We are living through a period of immense economic disruption in the media industry. The creation of the Internet and all that it has wrought – interconnectivity, immediacy – set in motion the destruction of the business models that have supported traditional news organizations such as newspapers, broadcast television and radio for decades. By taking this course, students will learn how to evaluate the strengths and weakness of media and technology companies and analyze their potential for growth or decline.
We will examine in depth the critical strategic choices facing executives in both start-ups and established companies, and students will put together a practical and informed online business strategy plan for their own company or division. In addition, students will be introduced to applied concepts in organizational behavior. In short, students will be taught how to think financially, strategically and organizationally when leading digital media companies through a turbulent age of change.
This course begins by examining the broad economic issues facing the media industry – including the changing dynamics of consumer behavior, pricing, market segmentation, economic cycles and global competition. In the second half, we will focus more specifically on the challenges and opportunities for specific industry segments, including newspapers, magazines, broadcasting and online. While the primary focus of this class will be on the changing economics affecting 21st century news organizations, we will also study the economic drivers of other content providers – such as music companies, movies, online aggregators and commerce sites – for lessons that can be applied across industry segments.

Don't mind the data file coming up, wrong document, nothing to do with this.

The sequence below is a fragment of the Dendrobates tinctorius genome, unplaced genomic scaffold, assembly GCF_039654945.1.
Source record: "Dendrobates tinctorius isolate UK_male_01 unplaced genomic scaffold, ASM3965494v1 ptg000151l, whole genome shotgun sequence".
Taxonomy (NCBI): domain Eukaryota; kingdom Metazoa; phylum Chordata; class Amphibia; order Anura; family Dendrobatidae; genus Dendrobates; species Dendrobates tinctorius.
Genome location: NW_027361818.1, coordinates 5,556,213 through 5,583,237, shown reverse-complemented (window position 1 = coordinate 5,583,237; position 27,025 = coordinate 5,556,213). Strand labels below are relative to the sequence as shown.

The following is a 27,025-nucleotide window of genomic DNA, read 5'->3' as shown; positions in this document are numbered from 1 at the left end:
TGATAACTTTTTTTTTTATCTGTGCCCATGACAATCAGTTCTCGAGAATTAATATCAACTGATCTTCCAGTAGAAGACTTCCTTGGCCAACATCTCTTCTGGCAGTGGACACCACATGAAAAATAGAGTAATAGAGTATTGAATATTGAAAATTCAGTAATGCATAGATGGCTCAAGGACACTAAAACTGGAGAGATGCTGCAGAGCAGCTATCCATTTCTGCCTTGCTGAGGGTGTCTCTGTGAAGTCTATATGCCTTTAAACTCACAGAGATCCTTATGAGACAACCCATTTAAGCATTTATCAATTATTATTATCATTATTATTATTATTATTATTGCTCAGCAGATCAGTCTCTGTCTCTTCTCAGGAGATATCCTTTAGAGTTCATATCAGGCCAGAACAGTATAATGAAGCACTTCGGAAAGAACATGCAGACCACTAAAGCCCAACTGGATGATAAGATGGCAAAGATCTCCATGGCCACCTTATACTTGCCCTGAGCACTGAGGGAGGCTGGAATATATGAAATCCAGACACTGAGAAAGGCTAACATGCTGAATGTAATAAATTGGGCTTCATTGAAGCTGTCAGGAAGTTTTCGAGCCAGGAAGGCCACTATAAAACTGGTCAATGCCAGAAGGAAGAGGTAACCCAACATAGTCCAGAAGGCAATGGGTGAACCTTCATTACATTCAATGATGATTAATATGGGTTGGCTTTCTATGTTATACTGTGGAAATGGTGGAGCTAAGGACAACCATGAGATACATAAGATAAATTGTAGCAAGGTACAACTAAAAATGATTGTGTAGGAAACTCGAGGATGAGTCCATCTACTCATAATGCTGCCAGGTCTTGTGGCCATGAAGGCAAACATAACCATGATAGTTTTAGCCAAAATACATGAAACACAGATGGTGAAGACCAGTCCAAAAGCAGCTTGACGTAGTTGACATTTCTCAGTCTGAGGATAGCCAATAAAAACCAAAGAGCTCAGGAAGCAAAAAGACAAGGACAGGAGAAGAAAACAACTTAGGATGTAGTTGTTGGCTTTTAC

Strategic Communication - JOMC 720
Students will explore the world of strategic communication and how it is being transformed by digital technology. While organizations have always engaged in strategic communication to inform and influence stakeholders, the rich and exponentially cluttered information environment presents vast opportunities and mind-boggling challenges. From the global transnational media firm, to the state-wide environmental activist organization, to the local public school, today’s organizations are grappling to create and sustain stakeholder relationships through strategic, targeted, and integrated communication that supports organizational goals.
Underpinned by appropriate theory, best practice models, and ethical frameworks of practice, this course challenges students to consider the evolving roles and definitions of marketing, advertising, and public relations in a digital age. The analysis of case studies and current situations is integrated throughout the course to stimulate critical thinking and creative problem-solving skills. The course provides students with opportunities to apply their analytical skills to a variety of communication problems across multiple industries and to develop capabilities with respect to detection of marketplace problems and opportunities; development and assessment of alternative communication strategies; and evaluation of communication ideas used to build brands and solve problems to advance the interests of organizations.
Usability and Multimedia Design - JOMC 721
This course will introduce students to five basic areas of excellent multimedia design and help students develop expertise in their application. This class is not about learning software. Some advanced design techniques will be covered, but a working knowledge of a graphic design, layout or animation program such as Photoshop, Illustrator, InDesign or Flash is necessary. (A selection of these programs will be introduced in JOMC 717: Information Visualization, a pre-requisite for JOMC 721.)